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Arboriculture Skills & Qualifications

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The arboriculture units of competency, skill sets and qualifications have gone through the Australian Industry and Skills Committee endorsement process, now reaching the completion of the review.

Arboriculture is a specialist profession that recognises and fosters the many benefits of trees, to our health, society, environment, ecology, and economy. According to Arboriculture Australia, the industry employs over 40,000 workers with a turnover of over one billion dollars annually. However, an increase in government agency plantings over the past 15 years, means the current shortage of skilled workers to take up roles across the industry, particularly in specialist areas is likely to increase.

Current entry requirements for accredited training and an ageing workforce have been contributing factors, and industry requires support to address the skills shortage.

Industry consultation throughout this project has concentrated on making qualifications more accessible and that they match with specific job roles. Core units have been reduced in the Certificates II and III where appropriate.

The Advanced Diploma and Graduate Diploma have been given more flexible entry requirements to allow graduates from related fields to undertake them. Specialisations in the Certificate III and three new skill sets have been developed to create pathways for specialist skills and higher learning. In this way, arboriculture qualifications and skills standards have been updated to better support this thriving industry.

During development of the skills standards, subject matter experts, industry leaders and employers indicated the importance of training providers using the Minimum Industry Standards (MIS), to work being carried out safely and effectively. The MIS are developed and maintained by Arboriculture Australia, in consultation with industry.

Arboriculture is an occupation that carries a potential high risk to the safety of workers. It has been acknowledged by all involved in the current considerations that it is important for the updated skills standards to be made available as soon as practicable.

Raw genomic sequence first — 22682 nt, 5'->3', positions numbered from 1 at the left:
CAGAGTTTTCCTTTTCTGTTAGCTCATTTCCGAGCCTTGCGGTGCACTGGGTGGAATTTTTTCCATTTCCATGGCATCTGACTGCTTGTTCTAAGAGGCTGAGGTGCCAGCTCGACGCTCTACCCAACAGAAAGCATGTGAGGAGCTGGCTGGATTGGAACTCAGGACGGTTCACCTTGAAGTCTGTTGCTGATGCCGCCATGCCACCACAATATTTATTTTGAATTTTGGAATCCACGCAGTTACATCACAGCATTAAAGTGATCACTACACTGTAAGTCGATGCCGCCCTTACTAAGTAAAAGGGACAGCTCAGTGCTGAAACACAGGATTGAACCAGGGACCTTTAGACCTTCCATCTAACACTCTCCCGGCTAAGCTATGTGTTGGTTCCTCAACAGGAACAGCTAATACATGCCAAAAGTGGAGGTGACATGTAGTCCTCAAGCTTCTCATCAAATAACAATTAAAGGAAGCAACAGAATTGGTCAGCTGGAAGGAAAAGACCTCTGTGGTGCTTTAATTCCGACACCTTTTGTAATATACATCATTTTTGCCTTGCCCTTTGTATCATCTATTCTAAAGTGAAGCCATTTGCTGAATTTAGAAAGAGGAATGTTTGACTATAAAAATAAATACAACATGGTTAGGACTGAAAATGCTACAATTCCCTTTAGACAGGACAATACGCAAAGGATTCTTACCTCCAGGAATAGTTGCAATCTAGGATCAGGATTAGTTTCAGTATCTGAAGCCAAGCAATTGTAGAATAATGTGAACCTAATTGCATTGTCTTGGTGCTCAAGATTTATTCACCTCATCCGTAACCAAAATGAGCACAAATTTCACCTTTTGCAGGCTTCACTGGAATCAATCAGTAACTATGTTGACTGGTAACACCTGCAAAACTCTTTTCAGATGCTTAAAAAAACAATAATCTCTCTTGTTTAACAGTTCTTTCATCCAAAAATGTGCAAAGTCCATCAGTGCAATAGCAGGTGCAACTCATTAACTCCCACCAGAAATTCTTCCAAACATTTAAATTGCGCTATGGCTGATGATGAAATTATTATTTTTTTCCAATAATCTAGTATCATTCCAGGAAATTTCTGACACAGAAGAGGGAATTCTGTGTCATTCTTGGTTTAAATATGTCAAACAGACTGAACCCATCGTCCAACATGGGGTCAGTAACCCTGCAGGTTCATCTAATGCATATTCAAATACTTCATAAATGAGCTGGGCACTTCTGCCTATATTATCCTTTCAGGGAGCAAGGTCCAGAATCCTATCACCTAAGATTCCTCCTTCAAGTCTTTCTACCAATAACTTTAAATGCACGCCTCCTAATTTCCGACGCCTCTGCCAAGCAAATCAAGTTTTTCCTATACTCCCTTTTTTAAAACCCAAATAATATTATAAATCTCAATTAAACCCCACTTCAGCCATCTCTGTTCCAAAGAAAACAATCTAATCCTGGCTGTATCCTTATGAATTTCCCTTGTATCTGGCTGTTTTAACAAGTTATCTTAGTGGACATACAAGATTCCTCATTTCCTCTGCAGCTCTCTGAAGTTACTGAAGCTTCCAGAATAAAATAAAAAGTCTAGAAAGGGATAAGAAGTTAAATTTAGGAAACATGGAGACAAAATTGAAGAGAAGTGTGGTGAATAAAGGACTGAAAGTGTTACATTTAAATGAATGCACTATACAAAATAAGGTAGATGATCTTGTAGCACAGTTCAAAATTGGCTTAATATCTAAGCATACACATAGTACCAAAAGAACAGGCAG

With Skills Impact having reached the completion of its review, the adoption of the revised package is a significant step forward for our industry and it future.

Key Outcomes

Revised 37 units of competency, including removal of prerequisites from 13

Developed two new units of competency covering skills for using cranes to dismantle trees and managing trees to create and maintain habitat refuges

Five units of competency proposed for deletion where they did not meet industry needs or skills could be integrated into other units

Three new skill sets developed to attract and upskill workers including a basic tree worker skill set and an introduction to arboriculture skill set


Certificate II in Arboriculture reduced from 20 to 11 core units and designed to focus on practical skills required operate as a ground-based tree worker across the industry

Certificate III in Arboriculture decreased from 23 to 18 units (9 core and 9 electives). In addition to the existing Climbing and Elevated Work Platform specialisations, three new specialisations have been included to cover Crane, Environmental and Works Coordinator

Added entry requirements for the Diploma of Arboriculture to provide a foundation of arborist skills and knowledge

Advanced Diploma of Arboriculture and Graduate Diploma of Arboriculture have more flexible entry requirements to allow for a broader range of learners

Certificate IV Proposed For Deletion

The final draft documents are available for download at https://bit.ly/3a6qGbM or visit www.skillsimpact.com.au for more information.

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